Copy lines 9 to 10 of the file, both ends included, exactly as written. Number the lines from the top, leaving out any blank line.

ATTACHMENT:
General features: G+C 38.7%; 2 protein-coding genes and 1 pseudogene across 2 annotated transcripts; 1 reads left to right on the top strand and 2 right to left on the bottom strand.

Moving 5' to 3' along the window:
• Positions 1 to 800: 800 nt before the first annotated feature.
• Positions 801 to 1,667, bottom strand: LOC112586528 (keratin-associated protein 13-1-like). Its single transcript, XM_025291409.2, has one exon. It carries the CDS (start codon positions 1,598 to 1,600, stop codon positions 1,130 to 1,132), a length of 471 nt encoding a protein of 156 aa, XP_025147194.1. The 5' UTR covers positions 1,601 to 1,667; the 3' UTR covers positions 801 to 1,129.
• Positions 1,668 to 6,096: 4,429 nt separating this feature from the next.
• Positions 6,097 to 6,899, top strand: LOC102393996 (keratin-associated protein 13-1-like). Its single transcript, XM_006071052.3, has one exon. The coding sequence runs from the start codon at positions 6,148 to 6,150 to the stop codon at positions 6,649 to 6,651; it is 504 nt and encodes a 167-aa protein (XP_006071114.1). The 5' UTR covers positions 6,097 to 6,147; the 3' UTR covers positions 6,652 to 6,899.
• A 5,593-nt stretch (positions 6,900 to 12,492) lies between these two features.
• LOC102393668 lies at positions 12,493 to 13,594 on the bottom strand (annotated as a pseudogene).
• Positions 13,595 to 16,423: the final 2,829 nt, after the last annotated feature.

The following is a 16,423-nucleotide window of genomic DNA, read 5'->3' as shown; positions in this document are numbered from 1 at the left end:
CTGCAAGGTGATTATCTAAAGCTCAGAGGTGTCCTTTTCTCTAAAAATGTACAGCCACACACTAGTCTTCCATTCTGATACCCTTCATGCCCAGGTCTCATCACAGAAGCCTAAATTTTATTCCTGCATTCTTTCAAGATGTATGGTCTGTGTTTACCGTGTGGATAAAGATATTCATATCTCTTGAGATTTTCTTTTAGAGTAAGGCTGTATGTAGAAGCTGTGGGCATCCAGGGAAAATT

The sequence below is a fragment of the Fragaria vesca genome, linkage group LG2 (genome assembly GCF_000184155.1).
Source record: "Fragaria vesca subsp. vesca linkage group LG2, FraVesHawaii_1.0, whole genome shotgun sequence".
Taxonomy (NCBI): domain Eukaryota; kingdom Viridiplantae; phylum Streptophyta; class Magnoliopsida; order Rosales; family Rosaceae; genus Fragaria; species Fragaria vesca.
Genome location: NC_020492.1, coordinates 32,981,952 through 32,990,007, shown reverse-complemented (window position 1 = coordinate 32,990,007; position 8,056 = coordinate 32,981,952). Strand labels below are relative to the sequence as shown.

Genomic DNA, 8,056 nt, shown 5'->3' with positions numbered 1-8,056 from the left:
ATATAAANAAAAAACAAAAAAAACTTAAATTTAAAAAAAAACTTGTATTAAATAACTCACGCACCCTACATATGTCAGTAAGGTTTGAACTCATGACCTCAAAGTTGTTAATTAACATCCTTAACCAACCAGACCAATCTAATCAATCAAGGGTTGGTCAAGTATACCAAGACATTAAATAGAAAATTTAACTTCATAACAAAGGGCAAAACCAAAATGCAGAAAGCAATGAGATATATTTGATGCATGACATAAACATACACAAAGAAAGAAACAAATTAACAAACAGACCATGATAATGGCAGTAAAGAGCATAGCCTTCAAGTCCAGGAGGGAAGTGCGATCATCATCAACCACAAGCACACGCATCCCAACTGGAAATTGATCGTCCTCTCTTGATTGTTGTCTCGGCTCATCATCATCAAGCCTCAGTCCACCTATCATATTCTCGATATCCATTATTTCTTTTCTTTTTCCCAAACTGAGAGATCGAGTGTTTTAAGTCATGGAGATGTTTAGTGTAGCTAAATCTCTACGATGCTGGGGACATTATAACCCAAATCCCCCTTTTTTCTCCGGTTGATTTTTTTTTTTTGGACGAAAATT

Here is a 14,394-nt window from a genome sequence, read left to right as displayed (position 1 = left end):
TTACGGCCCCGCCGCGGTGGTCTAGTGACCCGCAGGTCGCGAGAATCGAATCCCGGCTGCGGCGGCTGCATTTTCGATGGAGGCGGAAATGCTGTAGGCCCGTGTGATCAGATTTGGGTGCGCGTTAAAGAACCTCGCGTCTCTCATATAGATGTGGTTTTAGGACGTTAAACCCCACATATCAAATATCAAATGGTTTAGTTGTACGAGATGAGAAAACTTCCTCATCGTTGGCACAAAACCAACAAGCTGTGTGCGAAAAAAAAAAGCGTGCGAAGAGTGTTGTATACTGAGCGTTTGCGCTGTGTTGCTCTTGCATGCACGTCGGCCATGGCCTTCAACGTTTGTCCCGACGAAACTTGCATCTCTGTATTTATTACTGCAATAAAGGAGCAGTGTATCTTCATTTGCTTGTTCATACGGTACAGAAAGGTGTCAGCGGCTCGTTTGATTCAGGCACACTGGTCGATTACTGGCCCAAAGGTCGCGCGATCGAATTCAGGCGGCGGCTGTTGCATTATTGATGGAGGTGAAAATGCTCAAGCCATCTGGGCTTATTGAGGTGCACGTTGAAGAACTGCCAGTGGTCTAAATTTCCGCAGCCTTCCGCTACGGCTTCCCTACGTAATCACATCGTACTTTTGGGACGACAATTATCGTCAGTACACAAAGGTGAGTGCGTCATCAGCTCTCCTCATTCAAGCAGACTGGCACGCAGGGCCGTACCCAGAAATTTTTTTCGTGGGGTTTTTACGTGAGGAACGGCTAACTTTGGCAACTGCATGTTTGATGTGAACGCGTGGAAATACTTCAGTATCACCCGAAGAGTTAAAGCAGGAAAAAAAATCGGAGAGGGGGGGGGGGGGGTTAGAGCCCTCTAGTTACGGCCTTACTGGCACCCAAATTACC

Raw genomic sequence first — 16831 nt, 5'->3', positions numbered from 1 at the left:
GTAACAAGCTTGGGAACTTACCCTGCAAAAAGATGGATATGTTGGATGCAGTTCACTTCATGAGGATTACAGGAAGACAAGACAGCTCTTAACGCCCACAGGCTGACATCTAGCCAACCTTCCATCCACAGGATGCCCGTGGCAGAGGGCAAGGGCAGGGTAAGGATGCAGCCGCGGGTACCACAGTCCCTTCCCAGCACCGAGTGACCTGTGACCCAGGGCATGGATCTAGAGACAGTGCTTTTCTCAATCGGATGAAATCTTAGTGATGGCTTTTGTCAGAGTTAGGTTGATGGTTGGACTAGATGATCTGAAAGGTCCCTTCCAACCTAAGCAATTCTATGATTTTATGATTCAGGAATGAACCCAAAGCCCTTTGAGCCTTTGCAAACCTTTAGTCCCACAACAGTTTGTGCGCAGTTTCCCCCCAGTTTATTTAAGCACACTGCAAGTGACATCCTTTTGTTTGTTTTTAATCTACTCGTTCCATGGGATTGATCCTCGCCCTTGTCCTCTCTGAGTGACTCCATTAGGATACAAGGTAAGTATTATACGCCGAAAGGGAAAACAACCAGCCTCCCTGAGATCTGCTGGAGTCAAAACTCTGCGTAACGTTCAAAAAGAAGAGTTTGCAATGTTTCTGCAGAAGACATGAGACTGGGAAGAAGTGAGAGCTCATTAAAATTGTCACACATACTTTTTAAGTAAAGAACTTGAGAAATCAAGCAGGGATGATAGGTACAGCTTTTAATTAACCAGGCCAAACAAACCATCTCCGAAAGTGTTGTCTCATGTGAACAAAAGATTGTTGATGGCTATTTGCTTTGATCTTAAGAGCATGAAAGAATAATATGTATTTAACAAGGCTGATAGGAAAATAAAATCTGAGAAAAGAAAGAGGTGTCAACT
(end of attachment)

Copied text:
• Positions 13,595 to 16,423: the final 2,829 nt, after the last annotated feature.

The following is a 16,423-nucleotide window of genomic DNA, read 5'->3' as shown; positions in this document are numbered from 1 at the left end: